Philippine history from 750,000 BC until 1946 in 60 beautiful dioramas, what a bargain! Anyone who goes to Makati has no excuse for not visiting the Ayala Museum.
(Take note of my earlier post on how to be a better Filipino!)
Philippine history is interesting. It tells us who we are and who we are not. It tells us of our struggles and explains to us that all that we see around us now did not come from the clouds, but from the blood, sweat and tears of our ancestors. Anyone who asks, "Who am I?" should go see the Ayala Museum. It won't cost you much to go there and it's absolutely easy to go there. It's between Greenbelt 4 and Greenbelt 5. You wouldn't miss it.
There's a certain spirit in that Museum that makes you feel absolutely at home. I have gone to the Ayala Museum twice, and will be coming back again soon. The first visit was when my son was about three. The second visit was two years later, early this afternoon to be specific. I came out of both visits having learned something new and interesting about our country. For instance, today, I learned that San Juan de Dios Hospital in Pasay City has its roots in the makeshift hospital established by Franciscan Fray Juan Clemente in 1578 and its present name dates back to 1656.
The dioramas cast a spell on you. The figurines, the backdrops and the props were done very very professionally. The scene depicted in the diorama looked so real and captured the mood and spirit of those times. You actually get sucked into a time warp such that it wasn't difficult to imagine that you were actually there. One diorama that struck me the most was Diorama #2 that depicted the Tabon Caves, circa 50,000 to 6,000 BC. The people, the cave, the cliff, the plants wove together perfectly that you would actually feel in your skin how life was for people way back then. Fast forward to succeeding dioramas, your skin would feel the pain in Antonio Luna's face when he was assassinated by fellow Katipuneros, thus aggravating the demoralization that was already plaguing the revolutionary movement against Spain and the United States at that time.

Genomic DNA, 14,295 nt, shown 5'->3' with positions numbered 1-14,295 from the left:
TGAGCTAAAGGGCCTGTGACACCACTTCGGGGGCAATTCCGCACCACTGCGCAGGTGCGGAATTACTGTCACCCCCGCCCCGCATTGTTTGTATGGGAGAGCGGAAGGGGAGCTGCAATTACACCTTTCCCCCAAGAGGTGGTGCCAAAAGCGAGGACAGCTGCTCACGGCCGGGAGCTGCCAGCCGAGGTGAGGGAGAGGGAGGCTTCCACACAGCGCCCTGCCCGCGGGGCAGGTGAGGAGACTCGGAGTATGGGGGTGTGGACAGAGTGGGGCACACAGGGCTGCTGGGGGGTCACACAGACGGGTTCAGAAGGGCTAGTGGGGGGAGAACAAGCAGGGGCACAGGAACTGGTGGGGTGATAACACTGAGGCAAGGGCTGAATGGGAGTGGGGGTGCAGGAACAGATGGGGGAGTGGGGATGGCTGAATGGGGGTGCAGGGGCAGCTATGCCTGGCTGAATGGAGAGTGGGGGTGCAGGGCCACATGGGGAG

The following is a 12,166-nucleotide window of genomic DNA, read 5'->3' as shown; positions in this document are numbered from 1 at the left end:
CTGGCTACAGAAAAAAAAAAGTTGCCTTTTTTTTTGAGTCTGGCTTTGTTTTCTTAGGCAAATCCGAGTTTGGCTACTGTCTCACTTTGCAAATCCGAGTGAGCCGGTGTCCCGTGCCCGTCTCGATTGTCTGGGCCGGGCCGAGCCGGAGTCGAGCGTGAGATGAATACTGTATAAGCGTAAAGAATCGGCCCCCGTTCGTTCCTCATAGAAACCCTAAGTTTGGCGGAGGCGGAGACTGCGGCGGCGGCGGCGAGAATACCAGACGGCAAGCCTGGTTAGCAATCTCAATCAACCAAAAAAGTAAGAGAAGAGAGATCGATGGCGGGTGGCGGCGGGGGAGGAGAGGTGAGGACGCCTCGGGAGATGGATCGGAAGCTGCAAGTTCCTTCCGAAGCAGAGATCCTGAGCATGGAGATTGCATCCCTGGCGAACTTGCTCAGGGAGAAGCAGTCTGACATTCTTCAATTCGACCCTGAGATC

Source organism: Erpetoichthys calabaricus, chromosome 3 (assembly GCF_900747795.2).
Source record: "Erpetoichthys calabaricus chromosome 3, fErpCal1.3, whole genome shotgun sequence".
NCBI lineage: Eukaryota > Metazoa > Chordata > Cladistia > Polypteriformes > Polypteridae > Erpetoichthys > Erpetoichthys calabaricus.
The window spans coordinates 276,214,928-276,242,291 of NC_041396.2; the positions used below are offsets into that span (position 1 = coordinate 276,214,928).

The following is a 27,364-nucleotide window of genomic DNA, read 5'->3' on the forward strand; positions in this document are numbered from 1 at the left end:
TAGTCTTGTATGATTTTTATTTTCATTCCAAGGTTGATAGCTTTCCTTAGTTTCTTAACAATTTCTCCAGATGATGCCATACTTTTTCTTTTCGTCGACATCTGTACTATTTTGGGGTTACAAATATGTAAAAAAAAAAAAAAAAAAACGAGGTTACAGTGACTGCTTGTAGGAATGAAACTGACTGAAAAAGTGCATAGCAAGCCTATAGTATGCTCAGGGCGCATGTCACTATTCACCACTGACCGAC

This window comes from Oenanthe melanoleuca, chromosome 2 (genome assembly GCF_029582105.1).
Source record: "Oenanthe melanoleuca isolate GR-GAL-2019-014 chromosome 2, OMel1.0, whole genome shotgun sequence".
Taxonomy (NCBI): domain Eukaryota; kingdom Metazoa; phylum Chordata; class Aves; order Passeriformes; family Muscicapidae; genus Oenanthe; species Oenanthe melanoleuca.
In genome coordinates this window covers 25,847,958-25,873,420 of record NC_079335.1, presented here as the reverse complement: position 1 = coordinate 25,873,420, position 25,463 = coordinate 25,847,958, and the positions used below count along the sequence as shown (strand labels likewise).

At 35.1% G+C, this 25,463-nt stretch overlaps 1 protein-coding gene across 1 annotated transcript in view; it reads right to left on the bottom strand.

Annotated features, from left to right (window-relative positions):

The historical snapshots were cleverly selected. The continuity was there. You would see gaps, enough to invoke questions into your mind and awaken your curiosity; enough to lead you into a quest of your own as to what transpired in the corridors of time in our country. The diorama illustrated scenes from pre-colonial times, the Spanish occupation, the revolts that occured during the occupation, the brief occupation of Intramuros by the British, the end of Spanish rule, the entry of Americans, the birth and death of the republic established by Aguinaldo, the wars during the American occupation, the Japanese occupation, the liberation of the Philippines from Japanese rule and the eventual recognition of Philippine Independence.
"Over a million museum visitors" since 1974. I bought the Diorama guide sold at the counter and in its Foreword, I learned how the Diorama was conceptualized in 1967 (I wasn't born then) and how it was meticulously studied and executed. It was inaugurated in 1974 by Imelda Marcos and since then, "the dioramas have been seen by over a million museum visitors, including thousands from other countries."
What are we thinking about the Ayala Museum? Honestly I find the figure "over a million" a bit sad. The Ayala Museum is underrated. What in the world do over 14 million people of Metro Manila think of this Museum? A haven of the elite? Let's just think then of the millions of Filipinos flocking to Makati and the figure "over a million" since 1974 is still pathetic.
Someday I'll understand why so few people go to Ayala Museum. But I don't think the reason would interest me. Anyone who goes to Makati has no excuse for not going to the Ayala Museum.
In the meantime, to you who happen to be reading this blog, I urge you to go there and revisit our country's past, beautifully depicted in dioramas that make you feel like you were actually there. As Rizal says, ang hindi lumingon sa pinanggalingan ay di makararating sa paroroonan.